Further Reading

 

Questions? Comments? Just click here!

May 22 2012

“Turtle Taxis” Are on the Road, and Pat McKay Picks Up the First Fare of the Season

Truth to tell, there are days when I just want to do…nothing. Not nothing at all, mind. Just nothing that raises a sweat. I don’t want to cycle. I don’t want to paddle. I don’t want to hike. I just want to sit quietly with a good book, or maybe watch a movie, or sketch one of the many birds that come to my office window.

Still, those days are few and far between, and even when the stay-at-home bug is biting hardest, I’ll often kit up and cycle off round the block, just to keep the blood flowing. Since the “block” in question is about 20 miles around, that’s a pretty good ride in itself. And anyway, I usually feel a surge of energy with the first spin of the crank. There are fringe benefits, too. Now that the days are long and the sun is high, I often see turtles or other creatures in the road. And sometimes I can shepherd them safely across. Much more often, of course, I arrive on the scene too late to do anything more than move an already stiffening body off the asphalt and onto the grass. This makes it a little less likely that the scavengers who’ll soon be drawn to the corpse—vultures, crows, foxes, raccoons, and the like—will also end their days crushed under the wheels of a speeding car.

Needless to say, I don’t much enjoy the role of mortuary attendant. If nothing else, it reminds me how vulnerable I am, perched on a spindly framework of steel tubes as two-ton vehicles muscle past me at three or four times my speed, while their drivers conduct animated “conversations” by text message, darting only occasional glances at the road ahead.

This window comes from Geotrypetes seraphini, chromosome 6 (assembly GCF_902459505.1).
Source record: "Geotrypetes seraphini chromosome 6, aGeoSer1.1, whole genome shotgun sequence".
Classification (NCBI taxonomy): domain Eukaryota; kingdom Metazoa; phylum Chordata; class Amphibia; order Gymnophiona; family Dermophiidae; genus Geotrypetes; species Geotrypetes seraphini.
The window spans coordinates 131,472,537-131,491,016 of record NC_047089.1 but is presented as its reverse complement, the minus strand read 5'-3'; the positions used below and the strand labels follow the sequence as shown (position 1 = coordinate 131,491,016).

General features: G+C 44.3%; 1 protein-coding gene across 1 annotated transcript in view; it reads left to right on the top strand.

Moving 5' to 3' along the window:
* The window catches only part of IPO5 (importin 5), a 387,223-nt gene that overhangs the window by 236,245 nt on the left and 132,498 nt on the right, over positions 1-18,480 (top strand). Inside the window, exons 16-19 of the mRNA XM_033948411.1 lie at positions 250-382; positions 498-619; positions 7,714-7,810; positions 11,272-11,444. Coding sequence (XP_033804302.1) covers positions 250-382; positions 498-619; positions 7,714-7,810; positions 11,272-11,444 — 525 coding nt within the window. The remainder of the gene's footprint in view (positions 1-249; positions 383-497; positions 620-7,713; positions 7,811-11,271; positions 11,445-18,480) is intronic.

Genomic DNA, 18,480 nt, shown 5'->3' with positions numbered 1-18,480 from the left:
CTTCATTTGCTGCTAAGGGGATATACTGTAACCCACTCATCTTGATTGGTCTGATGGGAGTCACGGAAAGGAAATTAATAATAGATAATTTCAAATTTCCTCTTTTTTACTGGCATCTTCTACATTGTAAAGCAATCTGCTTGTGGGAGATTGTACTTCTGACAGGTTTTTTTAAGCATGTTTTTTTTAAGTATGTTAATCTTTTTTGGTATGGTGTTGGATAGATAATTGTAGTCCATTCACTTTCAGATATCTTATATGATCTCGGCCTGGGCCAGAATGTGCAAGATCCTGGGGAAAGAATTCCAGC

But then, just as these melancholy reflections are about to chase all the joy from my day, a ray of sunlight breaks through the lowering cloud. As it did only last week, when I got an e-mail from Contributing Photographer Pat McKay, reporting the first turtle save of his (and my) year:

I swear the skies were blue when I left the house to go on my bike ride, but then about nine miles into the ride... No, I got caught, but at least I was able to get this little box turtle off the road before the storm reached me.

McKay Box Turtle Rescue

A welcome piece of good news, indeed. Thanks, Pat!

 

A reminder: If you spend much time on the road, and if you’d like to lend a hand when you see a turtle in trouble, but you’re not entirely sure how to do it safely, just check out the resources listed below. And while you’re at it, print out our “Quick Guide for Turtle Taxis” and carry it with you whenever you venture out. Better yet, make a dozen copies or so and hand them round to all your like-minded friends. Turtle or cyclist, life can be hard for those of us in the slow lane. A little help really can make all the difference.



 

Further Reading

 

Questions? Comments? Just click here!